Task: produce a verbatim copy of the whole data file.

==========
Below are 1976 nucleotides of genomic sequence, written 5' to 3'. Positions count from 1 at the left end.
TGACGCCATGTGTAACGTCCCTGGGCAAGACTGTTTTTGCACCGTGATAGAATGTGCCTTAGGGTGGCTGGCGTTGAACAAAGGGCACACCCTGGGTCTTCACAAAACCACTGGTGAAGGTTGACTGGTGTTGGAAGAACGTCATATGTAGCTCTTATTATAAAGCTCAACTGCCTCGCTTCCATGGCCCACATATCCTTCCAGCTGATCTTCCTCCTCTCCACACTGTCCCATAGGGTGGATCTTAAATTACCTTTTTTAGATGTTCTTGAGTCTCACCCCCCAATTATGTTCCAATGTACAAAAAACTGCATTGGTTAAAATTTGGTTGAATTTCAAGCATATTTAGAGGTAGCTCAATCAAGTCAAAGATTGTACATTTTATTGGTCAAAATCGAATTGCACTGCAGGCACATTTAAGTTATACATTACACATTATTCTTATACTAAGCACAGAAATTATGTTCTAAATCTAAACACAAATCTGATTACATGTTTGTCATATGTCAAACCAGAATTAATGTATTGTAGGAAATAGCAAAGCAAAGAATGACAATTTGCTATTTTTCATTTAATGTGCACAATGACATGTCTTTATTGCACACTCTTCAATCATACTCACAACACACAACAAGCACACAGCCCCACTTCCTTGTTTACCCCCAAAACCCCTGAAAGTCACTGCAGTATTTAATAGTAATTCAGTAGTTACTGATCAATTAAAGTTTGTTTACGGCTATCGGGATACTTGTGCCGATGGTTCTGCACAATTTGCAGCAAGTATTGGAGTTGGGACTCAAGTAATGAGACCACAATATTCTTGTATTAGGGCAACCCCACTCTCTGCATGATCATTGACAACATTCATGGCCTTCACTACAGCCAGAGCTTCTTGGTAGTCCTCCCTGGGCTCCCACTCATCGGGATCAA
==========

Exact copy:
Below are 1976 nucleotides of genomic sequence, written 5' to 3'. Positions count from 1 at the left end.
TGACGCCATGTGTAACGTCCCTGGGCAAGACTGTTTTTGCACCGTGATAGAATGTGCCTTAGGGTGGCTGGCGTTGAACAAAGGGCACACCCTGGGTCTTCACAAAACCACTGGTGAAGGTTGACTGGTGTTGGAAGAACGTCATATGTAGCTCTTATTATAAAGCTCAACTGCCTCGCTTCCATGGCCCACATATCCTTCCAGCTGATCTTCCTCCTCTCCACACTGTCCCATAGGGTGGATCTTAAATTACCTTTTTTAGATGTTCTTGAGTCTCACCCCCCAATTATGTTCCAATGTACAAAAAACTGCATTGGTTAAAATTTGGTTGAATTTCAAGCATATTTAGAGGTAGCTCAATCAAGTCAAAGATTGTACATTTTATTGGTCAAAATCGAATTGCACTGCAGGCACATTTAAGTTATACATTACACATTATTCTTATACTAAGCACAGAAATTATGTTCTAAATCTAAACACAAATCTGATTACATGTTTGTCATATGTCAAACCAGAATTAATGTATTGTAGGAAATAGCAAAGCAAAGAATGACAATTTGCTATTTTTCATTTAATGTGCACAATGACATGTCTTTATTGCACACTCTTCAATCATACTCACAACACACAACAAGCACACAGCCCCACTTCCTTGTTTACCCCCAAAACCCCTGAAAGTCACTGCAGTATTTAATAGTAATTCAGTAGTTACTGATCAATTAAAGTTTGTTTACGGCTATCGGGATACTTGTGCCGATGGTTCTGCACAATTTGCAGCAAGTATTGGAGTTGGGACTCAAGTAATGAGACCACAATATTCTTGTATTAGGGCAACCCCACTCTCTGCATGATCATTGACAACATTCATGGCCTTCACTACAGCCAGAGCTTCTTGGTAGTCCTCCCTGGGCTCCCACTCATCGGGATCAA